Hepatitis C virus infection
Hepatitis C is a form of hepatitis which results from a virus which causes chronic liver infection and liver damage. It is common in Europe and north America, though uncommon in South Africa. A small proportion of people with hepatitis C develop PCT. Such people need to have the liver disease itself assessed and if necessary treated; in such cases, PCT can usually be controlled.
A small number of patients infected with the HIV virus develop PCT.
How Do The Symptoms of PCT Come About?
porphyrins are photoactive molecules. Large amounts of porphyrin accumulate in the plasma of patients with PCT, from where they gain access to the skin. The interaction of these porphyrins and sunlight results in typical photosensitivity, which is described in detail elsewhere on our site (follow the skin disease link in the menu on the left). To summarize here, the skin disease takes the form of increased skin fragility, the development of blisters, sores and scars in some-exposed areas (particular backs of the hands and the face), which may be associated with hyperpigmentation, hypopigmentation and an abnormal distribution of hair on the sides of the face(hypertrichosis).
How Does PCT Compare With Other Forms of Porphyria?
- People with PCT never develop the acute attack, which means that it is a much "safer" form of porphyria than the other common forms of porphyria, variegate porphyria (VP) and acute intermittent porphyria (AIP). the only symptom is skin disease.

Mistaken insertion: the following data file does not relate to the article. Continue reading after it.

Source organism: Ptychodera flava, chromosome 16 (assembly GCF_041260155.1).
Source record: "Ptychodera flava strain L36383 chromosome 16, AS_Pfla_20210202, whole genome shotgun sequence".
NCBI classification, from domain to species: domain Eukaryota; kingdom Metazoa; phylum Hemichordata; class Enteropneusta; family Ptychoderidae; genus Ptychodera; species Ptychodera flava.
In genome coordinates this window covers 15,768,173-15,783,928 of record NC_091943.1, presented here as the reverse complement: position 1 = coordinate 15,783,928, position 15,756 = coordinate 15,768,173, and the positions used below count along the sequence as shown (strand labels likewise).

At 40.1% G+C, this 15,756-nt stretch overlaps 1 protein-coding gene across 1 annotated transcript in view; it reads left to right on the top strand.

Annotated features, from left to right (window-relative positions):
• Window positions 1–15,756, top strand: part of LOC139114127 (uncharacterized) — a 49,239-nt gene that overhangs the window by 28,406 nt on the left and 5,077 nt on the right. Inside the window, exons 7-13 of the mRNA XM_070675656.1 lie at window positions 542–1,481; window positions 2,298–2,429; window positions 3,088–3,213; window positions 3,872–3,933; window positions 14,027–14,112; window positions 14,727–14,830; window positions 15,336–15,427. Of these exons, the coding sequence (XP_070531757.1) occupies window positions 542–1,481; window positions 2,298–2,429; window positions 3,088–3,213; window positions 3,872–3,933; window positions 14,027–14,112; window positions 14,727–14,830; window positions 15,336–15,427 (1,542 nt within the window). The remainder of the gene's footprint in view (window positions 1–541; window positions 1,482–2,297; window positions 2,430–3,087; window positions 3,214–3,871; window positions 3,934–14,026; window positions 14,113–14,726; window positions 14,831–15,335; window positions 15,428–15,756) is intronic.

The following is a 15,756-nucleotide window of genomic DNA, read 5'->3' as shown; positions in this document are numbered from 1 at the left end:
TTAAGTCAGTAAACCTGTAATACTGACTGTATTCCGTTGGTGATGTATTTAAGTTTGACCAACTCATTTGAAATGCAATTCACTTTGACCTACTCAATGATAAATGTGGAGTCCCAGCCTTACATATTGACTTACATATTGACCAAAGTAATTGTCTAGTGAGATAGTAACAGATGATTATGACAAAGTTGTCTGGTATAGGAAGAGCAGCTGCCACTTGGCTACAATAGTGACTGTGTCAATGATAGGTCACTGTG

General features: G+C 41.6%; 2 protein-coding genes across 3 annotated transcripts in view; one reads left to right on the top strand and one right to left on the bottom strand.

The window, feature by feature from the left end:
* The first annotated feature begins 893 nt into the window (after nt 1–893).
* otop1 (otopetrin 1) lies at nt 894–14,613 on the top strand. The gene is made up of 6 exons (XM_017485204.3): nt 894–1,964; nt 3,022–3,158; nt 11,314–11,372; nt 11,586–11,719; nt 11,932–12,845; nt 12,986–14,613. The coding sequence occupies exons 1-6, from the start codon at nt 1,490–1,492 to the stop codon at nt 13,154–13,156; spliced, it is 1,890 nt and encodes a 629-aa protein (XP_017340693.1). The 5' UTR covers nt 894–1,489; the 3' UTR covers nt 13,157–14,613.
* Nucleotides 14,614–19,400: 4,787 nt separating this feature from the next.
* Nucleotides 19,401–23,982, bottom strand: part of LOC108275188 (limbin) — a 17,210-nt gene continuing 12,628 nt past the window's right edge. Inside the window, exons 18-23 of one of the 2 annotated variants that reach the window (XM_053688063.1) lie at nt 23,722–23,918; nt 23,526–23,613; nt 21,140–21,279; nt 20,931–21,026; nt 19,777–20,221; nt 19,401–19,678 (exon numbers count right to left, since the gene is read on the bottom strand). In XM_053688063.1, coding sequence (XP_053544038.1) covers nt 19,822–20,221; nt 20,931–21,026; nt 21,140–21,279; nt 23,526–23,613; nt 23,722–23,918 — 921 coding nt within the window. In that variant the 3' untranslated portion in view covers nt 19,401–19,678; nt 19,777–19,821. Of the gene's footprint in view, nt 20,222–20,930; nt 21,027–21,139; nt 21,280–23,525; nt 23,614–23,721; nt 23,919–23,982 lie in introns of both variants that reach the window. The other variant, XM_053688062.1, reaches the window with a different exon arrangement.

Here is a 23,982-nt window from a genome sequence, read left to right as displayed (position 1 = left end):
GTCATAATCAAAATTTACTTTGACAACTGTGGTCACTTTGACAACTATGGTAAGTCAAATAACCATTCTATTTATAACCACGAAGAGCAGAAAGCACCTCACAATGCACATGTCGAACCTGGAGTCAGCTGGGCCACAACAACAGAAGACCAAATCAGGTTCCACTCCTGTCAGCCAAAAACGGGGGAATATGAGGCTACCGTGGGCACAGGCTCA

- PCT is in most cases acquired and not inherited (as described above).
- Patients with PCT need not observe drug safety precautions. These drug safety precautions are designed to prevent patients with the acute porphyrias from developing the acute attack. Since patients with PCT do not develop acute attacks, all drugs are safe for them.
- Patients with PCT require specific examination, testing and treatment. Since PCT is usually associated with the specific factors described above, it is necessary for patients to be examined for these conditions and to see the appropriate treatment if they are found.
- PCT is treatable (and often curable). For the other forms of porphyria, there is little that can be done other than attempting to moderate the skin disease, to prevent the acute attack and to treat it if it occurs. In contrast, where the trigger factors for PCT (such as iron overload and alcohol exposure) are removed, the disease usually clears completely.
Drug Safety in PCT
All drugs are safe in PCT.
Investigating a Patient With PCT
A diagnosis of PCT is easily established using biochemical tests. A blood sample and a urine sample are required. Patients show a positive plasma fluoresence scan with a peak at 619 nm, and a characteristic accumulation of uroporphyrin, heptacarboxylic porphyrin, hexacarboxylic porphyrin and pentacarboxylic prophyrin on urine chromatography. A stool sample is not always required but is sometimes helpful: it shows a characteristic pattern on chromatography.
We do not routinely perform genetic tests for familial PCT in South Africa. Such tests are only applicable to the small number of PCT patients with familial PCT, and are of research interest rather than of practical value in helping patients.
Looking for the factors associated with PCT
Since in most cases PCT arises as a result of other disturbances such as iron overload, alcohol- or oestrogen-associated liver injury, hepatitis C, HIV or other underlying problems, it is important at patients are properly investigated for two reasons: firstly so that these conditions can be identified and treated before they give trouble in their own right, and secondly, so that they can be removed in order to hasten the recovery of the PCT itself. The following tests are recommended: